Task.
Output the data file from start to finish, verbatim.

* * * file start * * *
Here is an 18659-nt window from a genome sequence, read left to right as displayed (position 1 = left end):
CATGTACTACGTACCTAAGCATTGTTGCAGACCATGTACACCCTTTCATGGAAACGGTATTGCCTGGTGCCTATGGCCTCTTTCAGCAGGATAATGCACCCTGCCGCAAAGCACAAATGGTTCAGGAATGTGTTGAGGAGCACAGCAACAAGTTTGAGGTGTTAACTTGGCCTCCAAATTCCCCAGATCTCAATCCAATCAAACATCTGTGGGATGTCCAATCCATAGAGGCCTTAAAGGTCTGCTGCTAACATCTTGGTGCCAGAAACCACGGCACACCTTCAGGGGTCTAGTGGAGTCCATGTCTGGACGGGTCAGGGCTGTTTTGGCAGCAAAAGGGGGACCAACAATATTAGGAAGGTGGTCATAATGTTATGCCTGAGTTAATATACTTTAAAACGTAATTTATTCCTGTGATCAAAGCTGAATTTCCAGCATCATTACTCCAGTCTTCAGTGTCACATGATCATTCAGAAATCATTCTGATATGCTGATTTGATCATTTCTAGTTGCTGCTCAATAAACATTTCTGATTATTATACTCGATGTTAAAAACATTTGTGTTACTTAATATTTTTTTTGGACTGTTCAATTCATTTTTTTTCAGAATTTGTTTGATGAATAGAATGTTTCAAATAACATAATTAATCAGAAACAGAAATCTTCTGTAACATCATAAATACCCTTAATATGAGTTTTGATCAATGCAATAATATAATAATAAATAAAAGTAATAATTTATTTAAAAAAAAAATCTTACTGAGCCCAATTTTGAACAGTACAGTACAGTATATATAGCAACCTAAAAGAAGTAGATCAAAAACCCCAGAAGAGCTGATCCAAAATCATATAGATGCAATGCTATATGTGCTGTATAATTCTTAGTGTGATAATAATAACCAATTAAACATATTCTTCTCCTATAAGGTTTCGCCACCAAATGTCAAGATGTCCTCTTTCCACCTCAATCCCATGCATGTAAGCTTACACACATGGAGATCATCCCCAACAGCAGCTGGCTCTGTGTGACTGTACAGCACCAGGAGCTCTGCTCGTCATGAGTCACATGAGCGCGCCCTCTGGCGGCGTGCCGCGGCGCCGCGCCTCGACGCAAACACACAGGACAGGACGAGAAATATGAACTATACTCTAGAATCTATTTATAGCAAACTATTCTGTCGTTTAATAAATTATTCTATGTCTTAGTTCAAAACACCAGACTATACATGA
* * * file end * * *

Here is an 18659-nt window from a genome sequence, read left to right as displayed (position 1 = left end):
CATGTACTACGTACCTAAGCATTGTTGCAGACCATGTACACCCTTTCATGGAAACGGTATTGCCTGGTGCCTATGGCCTCTTTCAGCAGGATAATGCACCCTGCCGCAAAGCACAAATGGTTCAGGAATGTGTTGAGGAGCACAGCAACAAGTTTGAGGTGTTAACTTGGCCTCCAAATTCCCCAGATCTCAATCCAATCAAACATCTGTGGGATGTCCAATCCATAGAGGCCTTAAAGGTCTGCTGCTAACATCTTGGTGCCAGAAACCACGGCACACCTTCAGGGGTCTAGTGGAGTCCATGTCTGGACGGGTCAGGGCTGTTTTGGCAGCAAAAGGGGGACCAACAATATTAGGAAGGTGGTCATAATGTTATGCCTGAGTTAATATACTTTAAAACGTAATTTATTCCTGTGATCAAAGCTGAATTTCCAGCATCATTACTCCAGTCTTCAGTGTCACATGATCATTCAGAAATCATTCTGATATGCTGATTTGATCATTTCTAGTTGCTGCTCAATAAACATTTCTGATTATTATACTCGATGTTAAAAACATTTGTGTTACTTAATATTTTTTTTGGACTGTTCAATTCATTTTTTTTCAGAATTTGTTTGATGAATAGAATGTTTCAAATAACATAATTAATCAGAAACAGAAATCTTCTGTAACATCATAAATACCCTTAATATGAGTTTTGATCAATGCAATAATATAATAATAAATAAAAGTAATAATTTATTTAAAAAAAAAATCTTACTGAGCCCAATTTTGAACAGTACAGTACAGTATATATAGCAACCTAAAAGAAGTAGATCAAAAACCCCAGAAGAGCTGATCCAAAATCATATAGATGCAATGCTATATGTGCTGTATAATTCTTAGTGTGATAATAATAACCAATTAAACATATTCTTCTCCTATAAGGTTTCGCCACCAAATGTCAAGATGTCCTCTTTCCACCTCAATCCCATGCATGTAAGCTTACACACATGGAGATCATCCCCAACAGCAGCTGGCTCTGTGTGACTGTACAGCACCAGGAGCTCTGCTCGTCATGAGTCACATGAGCGCGCCCTCTGGCGGCGTGCCGCGGCGCCGCGCCTCGACGCAAACACACAGGACAGGACGAGAAATATGAACTATACTCTAGAATCTATTTATAGCAAACTATTCTGTCGTTTAATAAATTATTCTATGTCTTAGTTCAAAACACCAGACTATACATGA